In conclusion, Moonlighter is a spectacular compromise between procedural roguelike elements and progression mechanics, leading to a wonderful mix which is satisfying on so many levels. It’s a great chance to indulge your inner looter whilst also giving the opportunity to puzzle out prices, and it’s perfectly at home on the Switch. It’s also proof that having a distinct length and a definite end-point isn’t always a bad thing. Yes, you won’t get hundreds of hours from this, but it’s high-quality and I love it.
All in all, Football Manager Touch is a game of two halves. In the first 45 minutes, you have a wonderfully complex game made from years of development and evolution. In the second, you have a painfully underbaked port missing many of the most interesting features of recent entries, and that’s a big disappointment.
In conclusion, Masters of Anima is an excellent experience which mixes Diablo and Pikmin excellently. I wonder why so few developers have attempted this before, as it’s so incredibly fun to play. A world full of charm, a bumbling, comedic protagonist and incredibly fun and interesting mechanics make this a must-try for Pikmin or RTS fans looking for a new style to try.
The Longest Five Minutes is an extremely interesting experience which mixes an engaging story with classic gameplay; even if it does lose a little player engagement due to this. The characters are deep and engaging, with rewarding relationships between them to be explored. I thoroughly enjoyed my time with it and have decided to score it accordingly, but I simply cannot recommend buying it from the UK Nintendo Eshop at this time due to the overpricing in comparison to other versions.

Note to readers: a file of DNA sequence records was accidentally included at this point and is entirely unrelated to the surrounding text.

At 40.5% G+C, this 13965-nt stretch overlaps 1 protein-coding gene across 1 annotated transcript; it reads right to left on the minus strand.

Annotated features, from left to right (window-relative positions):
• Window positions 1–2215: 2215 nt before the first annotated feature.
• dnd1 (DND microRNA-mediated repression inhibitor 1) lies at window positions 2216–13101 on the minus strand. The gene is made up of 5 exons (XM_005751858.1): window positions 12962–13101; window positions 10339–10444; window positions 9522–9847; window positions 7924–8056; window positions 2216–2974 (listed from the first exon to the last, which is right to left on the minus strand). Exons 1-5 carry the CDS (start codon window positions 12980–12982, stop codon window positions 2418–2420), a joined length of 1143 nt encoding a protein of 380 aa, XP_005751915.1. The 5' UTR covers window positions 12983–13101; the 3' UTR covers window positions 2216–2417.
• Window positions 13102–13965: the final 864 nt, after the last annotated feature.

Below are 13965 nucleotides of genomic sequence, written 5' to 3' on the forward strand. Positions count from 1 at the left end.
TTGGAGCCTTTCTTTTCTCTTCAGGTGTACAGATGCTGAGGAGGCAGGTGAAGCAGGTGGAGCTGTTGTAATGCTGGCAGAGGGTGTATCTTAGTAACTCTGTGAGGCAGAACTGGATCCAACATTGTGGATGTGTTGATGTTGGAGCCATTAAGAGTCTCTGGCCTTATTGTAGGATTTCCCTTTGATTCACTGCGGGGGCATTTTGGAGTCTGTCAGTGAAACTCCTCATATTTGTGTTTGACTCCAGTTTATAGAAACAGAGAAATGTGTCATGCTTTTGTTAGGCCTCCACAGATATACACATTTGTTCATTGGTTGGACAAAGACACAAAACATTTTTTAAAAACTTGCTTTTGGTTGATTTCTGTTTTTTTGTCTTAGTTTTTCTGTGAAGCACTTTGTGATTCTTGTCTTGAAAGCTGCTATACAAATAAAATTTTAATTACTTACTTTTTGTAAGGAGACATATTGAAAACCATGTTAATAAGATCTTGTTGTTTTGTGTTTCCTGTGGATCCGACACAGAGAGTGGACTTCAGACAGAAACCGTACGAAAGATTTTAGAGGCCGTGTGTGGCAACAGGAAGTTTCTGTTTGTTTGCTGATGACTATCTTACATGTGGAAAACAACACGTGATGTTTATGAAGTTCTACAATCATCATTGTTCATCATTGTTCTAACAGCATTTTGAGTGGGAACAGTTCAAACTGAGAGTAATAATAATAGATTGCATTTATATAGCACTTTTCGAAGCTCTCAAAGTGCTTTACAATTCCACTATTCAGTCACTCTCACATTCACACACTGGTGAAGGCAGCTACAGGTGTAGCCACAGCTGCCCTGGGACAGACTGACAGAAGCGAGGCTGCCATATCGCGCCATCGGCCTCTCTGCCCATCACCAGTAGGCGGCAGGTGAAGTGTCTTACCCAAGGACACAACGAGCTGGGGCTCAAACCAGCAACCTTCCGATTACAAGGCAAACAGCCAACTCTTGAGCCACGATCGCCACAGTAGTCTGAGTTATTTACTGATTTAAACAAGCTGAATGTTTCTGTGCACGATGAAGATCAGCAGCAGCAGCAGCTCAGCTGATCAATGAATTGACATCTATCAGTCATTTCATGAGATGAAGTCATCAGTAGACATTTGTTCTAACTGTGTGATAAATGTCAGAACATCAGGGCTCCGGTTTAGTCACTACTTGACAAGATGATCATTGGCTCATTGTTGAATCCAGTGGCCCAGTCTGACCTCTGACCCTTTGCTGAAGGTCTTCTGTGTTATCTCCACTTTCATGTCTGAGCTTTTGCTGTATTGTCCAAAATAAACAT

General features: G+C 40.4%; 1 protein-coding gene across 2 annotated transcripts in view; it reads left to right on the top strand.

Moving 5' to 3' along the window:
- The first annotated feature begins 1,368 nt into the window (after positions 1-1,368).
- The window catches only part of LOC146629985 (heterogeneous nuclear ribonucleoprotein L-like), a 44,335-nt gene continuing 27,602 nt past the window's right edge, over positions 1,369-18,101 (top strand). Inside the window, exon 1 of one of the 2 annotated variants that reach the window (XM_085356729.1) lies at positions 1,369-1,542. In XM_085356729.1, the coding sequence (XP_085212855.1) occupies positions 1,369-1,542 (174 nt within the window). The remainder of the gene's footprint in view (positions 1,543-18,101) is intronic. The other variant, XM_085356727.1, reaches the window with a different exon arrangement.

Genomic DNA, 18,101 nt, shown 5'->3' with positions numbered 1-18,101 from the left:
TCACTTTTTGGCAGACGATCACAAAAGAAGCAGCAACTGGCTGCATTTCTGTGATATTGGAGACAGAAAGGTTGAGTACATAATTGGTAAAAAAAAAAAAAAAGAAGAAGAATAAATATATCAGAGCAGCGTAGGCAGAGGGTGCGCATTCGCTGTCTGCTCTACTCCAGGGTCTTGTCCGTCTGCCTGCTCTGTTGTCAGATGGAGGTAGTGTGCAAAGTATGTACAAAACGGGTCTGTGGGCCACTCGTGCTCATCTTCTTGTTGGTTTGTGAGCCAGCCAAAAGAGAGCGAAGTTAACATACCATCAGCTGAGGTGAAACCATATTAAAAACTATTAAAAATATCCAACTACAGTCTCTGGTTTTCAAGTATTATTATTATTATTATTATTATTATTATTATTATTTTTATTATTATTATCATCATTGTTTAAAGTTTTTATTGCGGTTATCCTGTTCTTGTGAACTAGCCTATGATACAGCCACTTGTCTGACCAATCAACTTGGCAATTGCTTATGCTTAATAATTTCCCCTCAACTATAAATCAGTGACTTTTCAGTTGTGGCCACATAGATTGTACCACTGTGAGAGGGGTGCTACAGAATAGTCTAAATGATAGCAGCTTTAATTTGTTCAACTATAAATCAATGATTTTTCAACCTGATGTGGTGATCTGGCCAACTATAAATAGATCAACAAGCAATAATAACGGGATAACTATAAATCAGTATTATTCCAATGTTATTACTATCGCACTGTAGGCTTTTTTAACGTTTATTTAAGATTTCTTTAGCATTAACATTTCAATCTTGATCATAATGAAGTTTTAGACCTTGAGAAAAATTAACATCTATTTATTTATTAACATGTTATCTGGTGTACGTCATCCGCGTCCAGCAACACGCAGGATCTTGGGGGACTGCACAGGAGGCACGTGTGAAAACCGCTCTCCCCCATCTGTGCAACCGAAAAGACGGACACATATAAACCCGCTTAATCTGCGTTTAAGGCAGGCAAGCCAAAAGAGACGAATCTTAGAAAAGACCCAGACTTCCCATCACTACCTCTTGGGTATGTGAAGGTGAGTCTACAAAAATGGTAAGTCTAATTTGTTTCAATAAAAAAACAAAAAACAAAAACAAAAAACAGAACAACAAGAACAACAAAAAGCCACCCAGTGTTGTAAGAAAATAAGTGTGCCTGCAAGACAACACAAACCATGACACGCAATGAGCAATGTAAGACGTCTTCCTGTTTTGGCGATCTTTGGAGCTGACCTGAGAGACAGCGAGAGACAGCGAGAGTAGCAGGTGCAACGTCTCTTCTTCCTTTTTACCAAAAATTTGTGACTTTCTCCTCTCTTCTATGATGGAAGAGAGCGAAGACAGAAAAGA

Overall Urban Trials: Playground is an excellent addition to the Switch’s library, providing a different style of gameplay. It functionally emulates the feeling of it’s forbearers, and whilst there are many areas for improvement I can’t deny I had a blast taking this on the move.
Overall, Nightmare Boy is a lot of fun, despite it’s many flaws. It’s not the best Metroidvania on Switch in terms of gameplay by a long shot, but the sense of style it embodies is enough to carry it, and the overall experience does improve the more you play.
Overall, LMSH2 is a Marvel fan’s dream. With a huge amount of characters and content from the majority of Marvel’s past and present catalogue there is heaps of fan service in store. Whilst the omission of certain characters and the lacklustre combat disappoints, the puzzling and sheer quantity of quality content makes up for these hiccups.
It’s inconsistent, varying wildly from 9/10 moments to 3/10 moments, and it’s frustrating to see. If you love Sonic games, want an entertaining story and a ton of fan-service and can see through a few mis-steps, pick this up. Otherwise, you may be somewhat disappointed
All in all though, Total War: Warhammer 2 is a solid continuation on the foundations set by it’s predecessor. I don’t feel it’s enough of a technical improvement to justify the numerical release, as many of the quality of life advances could, and perhaps should have been released as a patch for the original, but it is a solid improvement on the formula none-the-less.
If you love One-Piece and haven’t played the base game or all the DLC for this title, I can highly recommend it. None-fans, I’d watch a couple of episodes of the anime first, but it’s still worth your time; just beware the lack of an English voice track.
The game looks fabulous on Switch, with framerates staying stable most of the time. It’s very colourful and despite the fact it doesn’t compete with some of the first-party Switch games in terms of fidelity, I was more than happy with it’s presentation. It is a good fit for Switch, as the relatively short battles have very little filler and suit short sessions well.